I am researching my family tree and have found my 4th great grandmother was Alice Robson from Heddon-on-the-Wall. I notice there is a grave stone of the Robson family but these were later members.
Alice was born in 1797 and was convicted of larceny (she stole some cloth) and was transported to Australia in 1814 (she was 17).
There are lots of stories about her that I've found on Ancestry and I wonder if you would be interested. I believe William Robson and Jane Lister were her parents. Do you have any information please on the family.
Indictment of Alice Robson
Alice Robson, late of the parish of Heddon on the Wall, in the county of Northumberland on the 28 day of April in the 53rd year of the reign of the Sovereign Lord George the third, King of Great Britain, and so forth, with force of arms, at the parish of Stanfordham, in the said county, <steal>.six yards of printed cotton, two pieces of Fustian, five yards of linen cloth, two yards of white cotton, one yard of tow cloth, one quantity of a yard of flowered muslin, three cotton handkerchiefs, two yards of brown cotton, six yards of blue and white cotton, one Waistcoat piece, one buff coloured handkerchief, two yards of cotton check, one slip of black yarn, one slip of black worsted pair of worsted stockings, one blue cotton apron, one Leno cuff border and one shawl, the good and chattels of Leonard Dobson <of Stanfordham> of the value of 10 pence being then and there found did feloniously steal, take and carry away”, etc.
...... is ordered that she be transportated for the term of seven years 'to such part of His Majesty’s dominions beyond seas, as His Majesty’s council shall direct' after pleading guilty and was placed on board the ship 'Broxbornebury' in 1814, as a convict, on it’s way to NSW.
Under the command of Thomas Pitcher Jr, she sailed from London on 22 February 1814, with 120 female convicts, free passengers and cargo. She arrived at Port Jackson in New South Wales, Australia on 27 July 1814, a voyage of 5 months. Two female convicts died on the voyage.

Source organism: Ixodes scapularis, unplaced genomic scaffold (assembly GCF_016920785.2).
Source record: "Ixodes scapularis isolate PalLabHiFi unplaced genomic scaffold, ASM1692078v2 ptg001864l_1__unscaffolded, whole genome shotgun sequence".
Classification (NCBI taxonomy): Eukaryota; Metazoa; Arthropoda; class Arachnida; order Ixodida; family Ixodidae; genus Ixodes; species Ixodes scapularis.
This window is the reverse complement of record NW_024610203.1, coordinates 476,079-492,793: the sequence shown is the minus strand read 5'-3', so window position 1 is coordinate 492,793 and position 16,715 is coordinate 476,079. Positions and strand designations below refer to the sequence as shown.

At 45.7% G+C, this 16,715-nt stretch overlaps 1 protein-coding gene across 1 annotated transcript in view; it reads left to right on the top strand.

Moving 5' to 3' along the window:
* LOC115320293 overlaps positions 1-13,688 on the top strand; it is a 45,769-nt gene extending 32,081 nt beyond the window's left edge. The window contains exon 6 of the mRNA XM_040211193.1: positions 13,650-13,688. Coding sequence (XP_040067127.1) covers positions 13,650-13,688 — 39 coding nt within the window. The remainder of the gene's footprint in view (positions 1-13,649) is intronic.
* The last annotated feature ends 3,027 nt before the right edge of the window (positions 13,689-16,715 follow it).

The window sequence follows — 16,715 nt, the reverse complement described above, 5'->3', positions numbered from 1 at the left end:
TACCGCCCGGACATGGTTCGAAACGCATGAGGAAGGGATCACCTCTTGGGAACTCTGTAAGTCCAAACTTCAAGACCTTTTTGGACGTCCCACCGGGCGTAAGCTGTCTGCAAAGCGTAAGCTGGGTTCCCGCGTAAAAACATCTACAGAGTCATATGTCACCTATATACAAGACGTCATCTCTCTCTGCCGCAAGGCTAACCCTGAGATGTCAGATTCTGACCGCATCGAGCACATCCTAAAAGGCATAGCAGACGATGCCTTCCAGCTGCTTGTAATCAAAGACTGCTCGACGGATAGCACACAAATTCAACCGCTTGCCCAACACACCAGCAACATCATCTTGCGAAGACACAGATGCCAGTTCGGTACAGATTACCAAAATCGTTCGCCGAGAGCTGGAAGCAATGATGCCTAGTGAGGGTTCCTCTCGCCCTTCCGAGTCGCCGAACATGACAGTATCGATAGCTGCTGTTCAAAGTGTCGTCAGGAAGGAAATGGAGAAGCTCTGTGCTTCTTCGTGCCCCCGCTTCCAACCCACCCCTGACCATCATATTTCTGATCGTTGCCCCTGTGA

Female convicts were usually assigned to domestic service. Troublesome female prisoners were sent to the Female Factory, where they made rope and spun and carded wool. The accommodation was very basic and barrack like. In time, the work done in the female factories became less difficult with needlework and laundry becoming the main duties.
Alice Robson ended up in Tasmania and died at Don on 29th November 1889 aged 92. There is more of her story below.
"Alice Robson, severely beaten while pregnant by her husband and asserting his ill-use of her, sought refuge from him in a relationship with the Principal Superintendant at George Town.
The Commandant at Port Dalrymple ordered this ‘profligate adulteress’, who was at the time nursing a 2-month old child, to walk thirty-five miles with a 61/4 pound iron collar around her neck."
Tasmanian Cemetries record
The Examiner, 3rd December 1889 records:
LEITH – On 29th November, at the residence of Mrs. Allen, Don, Alice Leith, aged 92.
Born Alice Robson in the English county of Northumberland, about 1797, she first came to public attention as a feisty sixteen year old servant girl, not afraid to use ‘force and arms’ to obtain her objective – a large quantity of fabric, some stockings, handkerchiefs, an apron, and a shawl. Tried at Newcastle in April 1813, and sentenced to seven years transportation, she finally arrived in NSW on the Broxbornebury in July 1814, after a five month voyage.